Every Monday, I spotlight a random episode of M*A*S*H, providing a brief review and asking readers to offer their thoughts.
“There Is Nothing Like A Nurse” (#58, 3×10)
Originally Broadcast: Tuesday, November 19th, 1974
Written by Larry Gelbart
Directed by Hy Averback
Capsule Summary: The nurses of the 4077th are evacuated due to the threat of attack, leaving Hawkeye, Trapper and the other men lonely and bored.
For an episode with only one real storyline, this episode has a lot going on. It features the second of three appearances by troubadour-surgeon Captain Calvin Spalding with two original songs written and performed by singer Loudon Wainwright III. It also features a home movie of Frank’s wedding, which Larry Gelbart later called one of his “favorite sequences” from M*A*S*H. Plus, the return of 5 O’Clock Charlie. And it includes several unusual cinematic techniques: an extreme close-up, dissolve transitions and a split screen.
Captain Spalding first appeared in “Rainbow Bridge” (originally aired September 17th, 1974) and following this episode appeared for the third and final time in “Big Mac” (originally aired February 25th, 1975). I’ve always thought “It’s Funny How We Miss Them” was the best of Spalding’s songs. For the record, the other song in this episode, first heard near the beginning with Hawkeye and Trapper singing along, is titled “Unrequited to the Nth Degree.”
The home movie of Frank’s wedding are hilarious but also sad. Frank really is a pathetic character both in the Army and in civilian life. In a March 2001 post to the alt.tv.mash Newsgroup, Larry Gelbart had this to say about the wedding film:
Remember mostly how much fun it was shooting Frank’s wedding movie. A good opportunity to see Frank in a civilian setting, see what a fool he was there, as well. And what a nice break it afforded us to get away from the war for awhile.
All in all, one of my favorite sequences.
I don’t know how I feel about the extreme close-up of Margaret’s mouth during her conversation with Henry about Nurse Baker. I don’t recall offhand any other examples of extreme close-ups. Was Henry, due to his hangover, zoned out and seeing her talk without listening? I turned the laugh track on and there’s laughter during the close-up but it doesn’t seem particularly funny.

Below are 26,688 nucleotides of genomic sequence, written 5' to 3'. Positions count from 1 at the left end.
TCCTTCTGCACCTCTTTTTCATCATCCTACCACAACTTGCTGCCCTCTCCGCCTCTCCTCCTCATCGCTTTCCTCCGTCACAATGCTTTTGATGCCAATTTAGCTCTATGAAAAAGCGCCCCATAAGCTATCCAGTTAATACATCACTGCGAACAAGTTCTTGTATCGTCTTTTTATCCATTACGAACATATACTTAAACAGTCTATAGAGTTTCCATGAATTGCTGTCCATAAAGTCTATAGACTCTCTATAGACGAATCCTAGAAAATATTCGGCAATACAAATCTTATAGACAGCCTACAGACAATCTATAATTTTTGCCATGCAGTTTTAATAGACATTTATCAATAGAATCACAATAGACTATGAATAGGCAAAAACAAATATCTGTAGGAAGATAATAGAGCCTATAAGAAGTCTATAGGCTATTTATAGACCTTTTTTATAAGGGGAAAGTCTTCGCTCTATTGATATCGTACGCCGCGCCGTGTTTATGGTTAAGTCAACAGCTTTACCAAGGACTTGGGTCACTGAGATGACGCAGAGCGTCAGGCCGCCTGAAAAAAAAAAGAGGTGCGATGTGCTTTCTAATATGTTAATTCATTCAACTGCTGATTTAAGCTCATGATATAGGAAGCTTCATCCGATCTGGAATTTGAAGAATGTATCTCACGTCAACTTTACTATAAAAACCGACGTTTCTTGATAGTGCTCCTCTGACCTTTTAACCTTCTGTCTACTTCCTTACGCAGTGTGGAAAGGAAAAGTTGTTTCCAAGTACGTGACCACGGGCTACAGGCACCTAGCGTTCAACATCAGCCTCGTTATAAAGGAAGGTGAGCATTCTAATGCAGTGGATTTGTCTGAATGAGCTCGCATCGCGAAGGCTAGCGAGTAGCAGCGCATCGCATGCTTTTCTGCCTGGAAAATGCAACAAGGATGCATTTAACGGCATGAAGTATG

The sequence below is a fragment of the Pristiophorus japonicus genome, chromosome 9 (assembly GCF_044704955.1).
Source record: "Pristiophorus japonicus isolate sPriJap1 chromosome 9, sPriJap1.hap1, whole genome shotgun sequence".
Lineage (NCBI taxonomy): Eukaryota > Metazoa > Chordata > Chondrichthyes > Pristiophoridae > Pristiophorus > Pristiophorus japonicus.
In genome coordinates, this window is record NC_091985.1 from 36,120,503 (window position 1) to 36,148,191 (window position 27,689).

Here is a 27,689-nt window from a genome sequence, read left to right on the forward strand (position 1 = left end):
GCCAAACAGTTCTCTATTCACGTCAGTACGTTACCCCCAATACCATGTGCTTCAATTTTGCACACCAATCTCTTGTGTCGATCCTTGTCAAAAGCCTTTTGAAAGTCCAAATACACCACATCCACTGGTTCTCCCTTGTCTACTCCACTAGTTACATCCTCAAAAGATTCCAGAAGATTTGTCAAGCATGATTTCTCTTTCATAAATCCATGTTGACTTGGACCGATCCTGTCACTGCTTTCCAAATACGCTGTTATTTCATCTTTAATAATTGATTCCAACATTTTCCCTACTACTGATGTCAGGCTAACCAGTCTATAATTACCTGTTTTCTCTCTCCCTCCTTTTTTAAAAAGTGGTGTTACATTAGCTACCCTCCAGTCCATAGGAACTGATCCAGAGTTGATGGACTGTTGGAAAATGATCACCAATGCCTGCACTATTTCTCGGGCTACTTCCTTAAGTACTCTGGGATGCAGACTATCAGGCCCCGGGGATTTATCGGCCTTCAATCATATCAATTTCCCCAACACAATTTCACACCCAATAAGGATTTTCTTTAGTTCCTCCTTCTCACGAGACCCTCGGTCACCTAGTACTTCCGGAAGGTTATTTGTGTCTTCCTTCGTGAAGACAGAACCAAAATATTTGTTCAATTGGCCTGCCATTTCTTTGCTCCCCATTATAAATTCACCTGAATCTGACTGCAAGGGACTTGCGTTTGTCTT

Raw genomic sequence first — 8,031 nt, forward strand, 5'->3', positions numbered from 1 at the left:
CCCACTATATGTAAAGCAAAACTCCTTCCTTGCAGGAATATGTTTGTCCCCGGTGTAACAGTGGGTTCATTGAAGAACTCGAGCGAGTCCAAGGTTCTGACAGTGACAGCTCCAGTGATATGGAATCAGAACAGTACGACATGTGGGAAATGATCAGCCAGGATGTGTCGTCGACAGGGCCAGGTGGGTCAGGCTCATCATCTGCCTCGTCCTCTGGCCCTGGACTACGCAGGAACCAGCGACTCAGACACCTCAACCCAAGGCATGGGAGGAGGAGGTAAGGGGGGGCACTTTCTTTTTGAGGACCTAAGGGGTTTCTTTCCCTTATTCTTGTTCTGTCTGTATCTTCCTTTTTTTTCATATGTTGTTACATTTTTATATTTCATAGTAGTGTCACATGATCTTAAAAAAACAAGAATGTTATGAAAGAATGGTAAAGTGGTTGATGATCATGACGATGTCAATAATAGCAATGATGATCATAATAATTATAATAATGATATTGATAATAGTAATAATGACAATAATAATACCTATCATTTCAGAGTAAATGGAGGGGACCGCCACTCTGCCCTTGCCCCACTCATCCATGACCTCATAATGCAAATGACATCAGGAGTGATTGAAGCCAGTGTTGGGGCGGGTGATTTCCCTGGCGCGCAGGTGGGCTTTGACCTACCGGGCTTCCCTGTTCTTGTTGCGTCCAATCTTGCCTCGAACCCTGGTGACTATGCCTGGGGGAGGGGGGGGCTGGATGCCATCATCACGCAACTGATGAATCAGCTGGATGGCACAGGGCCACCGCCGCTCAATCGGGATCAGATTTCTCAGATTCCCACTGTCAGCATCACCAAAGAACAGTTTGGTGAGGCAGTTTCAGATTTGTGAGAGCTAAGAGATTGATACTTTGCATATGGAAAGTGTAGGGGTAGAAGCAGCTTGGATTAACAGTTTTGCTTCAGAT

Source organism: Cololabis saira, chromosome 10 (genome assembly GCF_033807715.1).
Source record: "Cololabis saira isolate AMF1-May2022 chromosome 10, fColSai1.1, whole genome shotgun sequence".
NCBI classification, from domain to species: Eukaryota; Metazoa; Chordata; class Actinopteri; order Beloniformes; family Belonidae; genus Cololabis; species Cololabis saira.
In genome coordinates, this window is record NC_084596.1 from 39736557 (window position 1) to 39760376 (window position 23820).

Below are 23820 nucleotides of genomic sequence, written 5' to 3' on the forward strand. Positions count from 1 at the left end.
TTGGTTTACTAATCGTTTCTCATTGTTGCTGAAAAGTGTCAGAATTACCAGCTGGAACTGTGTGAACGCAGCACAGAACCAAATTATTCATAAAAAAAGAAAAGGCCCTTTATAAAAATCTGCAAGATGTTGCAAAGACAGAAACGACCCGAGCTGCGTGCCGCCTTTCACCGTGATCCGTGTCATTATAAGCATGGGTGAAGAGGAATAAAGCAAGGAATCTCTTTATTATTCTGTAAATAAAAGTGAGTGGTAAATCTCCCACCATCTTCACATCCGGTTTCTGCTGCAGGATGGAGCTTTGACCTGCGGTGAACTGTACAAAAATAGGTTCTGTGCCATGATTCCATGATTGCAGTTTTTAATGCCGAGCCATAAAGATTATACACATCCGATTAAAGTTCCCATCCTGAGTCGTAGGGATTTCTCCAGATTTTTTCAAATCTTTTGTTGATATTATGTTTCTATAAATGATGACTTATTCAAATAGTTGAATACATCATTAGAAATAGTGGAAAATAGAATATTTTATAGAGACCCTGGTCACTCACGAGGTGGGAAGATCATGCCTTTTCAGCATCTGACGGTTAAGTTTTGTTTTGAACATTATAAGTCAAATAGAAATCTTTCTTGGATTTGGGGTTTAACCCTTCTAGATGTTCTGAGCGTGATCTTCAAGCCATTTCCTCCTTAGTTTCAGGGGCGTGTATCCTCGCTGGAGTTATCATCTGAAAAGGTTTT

The flashbacks seen while Spalding was singing “It’s Funny How We Miss Them” in the Officers’ Club, complete with dissolve transitions to indicate they’re flashbacks, seem a little unnecessary. Between the lyrics and the looks on Hawkeye and Trapper’s faces, I think we get the idea. That said, it was a nice reuse of the “running nurses” from the opening credits.
On the other hand, the split screen used during portions of the telephone conversation between Frank and Margaret was very effective because it allowed viewers to see the contrasting facial expressions. Again, I don’t remember any other uses of a split screen on the series.
As for the plot of the episode, other than the minor detour involving Frank’s wedding movie, it was all about the impact of the nurses on the 4077th, both by their presence and their absence. Would Hawkeye, Trapper and the other men really have nothing to do only hours after the nurses left? Probably not.
I do wish there had been some resolution to the Nurse Baker plot point. Did Margaret actually go over Henry’s head? Was Baker forced to sit on the edge of her bed for a month? I wonder if the lack of closure was Gelbart’s intent when he wrote the script or if there were additional scenes cut from the episode. It could be that we’re supposed to assume that after being evacuated, Margaret had second thoughts and decided to let Baker slide.
It’s interesting that the actress who portrayed Baker in this episode isn’t credited, despite having a number of lines. It’s definitely not Bobbie Mitchell, who is credited as Nurse Able.